Figure 2. *A UNet, applied ResNet50 as the encoder, was trained. The LULC prediction on the right, and the associated satellite imagery, in RGB, shown on the left.* *Figure 2. *A UNet, applied ResNet50 as the encoder, was trained. The LULC prediction on the right, and the associated satellite imagery, in RGB, shown on the left.**

Inference at scale

Once the model was trained and tested over a sample area, we could use it to predict land use classification over a much larger area. In this case, we wanted to run our model over all of Slovenia in order to compare with the previous Sinergise model. Our standard approach for this type of problem is to use “chip-n-scale”. Chip-n-scale relies on having the model as a TensorFlow Serving Image. It was difficult to convert our model to this format, so we sought an alternative way to run this framework on fastai models. We released this work as fastai-serving: an API for running fastai models with the same API as TensorFlow serving (but without replicating the underlying functionality).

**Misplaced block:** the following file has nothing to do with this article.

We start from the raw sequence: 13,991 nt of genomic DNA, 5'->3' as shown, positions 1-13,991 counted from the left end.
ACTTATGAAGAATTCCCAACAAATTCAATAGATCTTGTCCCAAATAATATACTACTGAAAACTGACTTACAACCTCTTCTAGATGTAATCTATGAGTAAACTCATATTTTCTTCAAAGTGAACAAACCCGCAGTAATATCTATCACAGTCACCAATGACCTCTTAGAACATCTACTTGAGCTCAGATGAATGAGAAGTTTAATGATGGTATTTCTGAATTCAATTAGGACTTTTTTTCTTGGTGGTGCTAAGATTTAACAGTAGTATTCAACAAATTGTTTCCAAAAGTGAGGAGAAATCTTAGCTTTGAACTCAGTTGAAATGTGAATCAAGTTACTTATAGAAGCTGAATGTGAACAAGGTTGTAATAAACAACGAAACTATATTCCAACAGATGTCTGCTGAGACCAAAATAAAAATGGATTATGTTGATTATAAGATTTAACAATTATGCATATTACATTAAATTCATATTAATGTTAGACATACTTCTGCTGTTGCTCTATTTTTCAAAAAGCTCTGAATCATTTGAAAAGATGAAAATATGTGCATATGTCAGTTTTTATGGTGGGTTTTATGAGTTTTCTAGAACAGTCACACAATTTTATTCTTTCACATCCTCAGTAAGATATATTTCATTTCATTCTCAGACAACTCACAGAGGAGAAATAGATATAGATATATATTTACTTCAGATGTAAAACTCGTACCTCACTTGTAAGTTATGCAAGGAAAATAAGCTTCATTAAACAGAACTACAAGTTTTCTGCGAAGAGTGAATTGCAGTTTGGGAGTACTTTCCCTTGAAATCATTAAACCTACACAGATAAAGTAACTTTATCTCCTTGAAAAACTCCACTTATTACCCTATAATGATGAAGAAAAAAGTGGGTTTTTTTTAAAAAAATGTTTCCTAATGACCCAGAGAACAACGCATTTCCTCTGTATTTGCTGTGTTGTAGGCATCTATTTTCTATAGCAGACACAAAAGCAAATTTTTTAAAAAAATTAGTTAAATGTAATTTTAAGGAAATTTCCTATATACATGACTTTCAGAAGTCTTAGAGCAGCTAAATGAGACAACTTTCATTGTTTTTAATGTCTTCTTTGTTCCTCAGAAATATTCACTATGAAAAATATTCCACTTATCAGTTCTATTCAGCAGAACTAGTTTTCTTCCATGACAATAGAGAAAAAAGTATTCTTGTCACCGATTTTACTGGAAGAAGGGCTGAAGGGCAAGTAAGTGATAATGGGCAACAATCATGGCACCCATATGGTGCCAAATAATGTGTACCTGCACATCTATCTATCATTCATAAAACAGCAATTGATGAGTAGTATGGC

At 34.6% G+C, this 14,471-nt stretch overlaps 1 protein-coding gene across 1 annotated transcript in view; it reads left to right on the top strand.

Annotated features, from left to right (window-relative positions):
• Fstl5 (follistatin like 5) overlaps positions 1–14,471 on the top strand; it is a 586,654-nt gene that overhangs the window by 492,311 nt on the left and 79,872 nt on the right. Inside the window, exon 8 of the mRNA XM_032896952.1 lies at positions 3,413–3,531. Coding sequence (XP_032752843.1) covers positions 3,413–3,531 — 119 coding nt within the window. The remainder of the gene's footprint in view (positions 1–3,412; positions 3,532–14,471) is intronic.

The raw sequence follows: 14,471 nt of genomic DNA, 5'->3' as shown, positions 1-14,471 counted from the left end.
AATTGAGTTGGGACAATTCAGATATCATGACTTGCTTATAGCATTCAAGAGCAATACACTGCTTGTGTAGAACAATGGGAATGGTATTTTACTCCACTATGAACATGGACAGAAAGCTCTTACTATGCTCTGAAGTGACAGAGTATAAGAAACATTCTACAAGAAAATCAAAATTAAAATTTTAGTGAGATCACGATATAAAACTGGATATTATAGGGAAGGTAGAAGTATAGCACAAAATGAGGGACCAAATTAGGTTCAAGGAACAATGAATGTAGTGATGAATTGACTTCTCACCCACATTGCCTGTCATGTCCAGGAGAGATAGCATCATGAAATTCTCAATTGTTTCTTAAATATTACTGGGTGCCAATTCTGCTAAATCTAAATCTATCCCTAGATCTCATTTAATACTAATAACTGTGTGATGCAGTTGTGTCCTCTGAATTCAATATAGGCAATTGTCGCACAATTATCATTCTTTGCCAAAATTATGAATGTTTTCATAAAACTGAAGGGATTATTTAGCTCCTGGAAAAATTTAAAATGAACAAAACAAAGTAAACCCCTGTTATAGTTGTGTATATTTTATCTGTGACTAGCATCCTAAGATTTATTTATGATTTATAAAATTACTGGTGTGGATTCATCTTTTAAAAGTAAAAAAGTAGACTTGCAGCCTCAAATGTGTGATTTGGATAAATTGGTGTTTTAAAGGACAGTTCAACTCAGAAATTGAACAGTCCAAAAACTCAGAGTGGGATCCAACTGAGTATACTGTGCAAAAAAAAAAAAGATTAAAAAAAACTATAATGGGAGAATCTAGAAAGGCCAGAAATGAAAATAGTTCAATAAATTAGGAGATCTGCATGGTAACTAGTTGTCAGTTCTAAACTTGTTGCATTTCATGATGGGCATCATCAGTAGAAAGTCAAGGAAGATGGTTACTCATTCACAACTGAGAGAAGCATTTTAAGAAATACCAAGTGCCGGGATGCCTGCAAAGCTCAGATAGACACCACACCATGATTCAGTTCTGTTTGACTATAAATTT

Using this framework, we were able to run inference over all of Slovenia in under 15 minutes. Because of the inherent variability using a single date, our model is more susceptible to noise or clouds, and has a lower overall accuracy score (85% vs 94% pixels correctly labeled). We are happy with that result. We believe that the time and cost savings are a reasonable tradeoff in certain situations.

Reach out to Development Seed or to Sinergise if you are interested in making use of these tools or want to contribute to their development. Repeated thanks to Sinergise for their leadership in development of eo-learn, Sentinel Hub and associated tools and to ESA for the vision and financial support.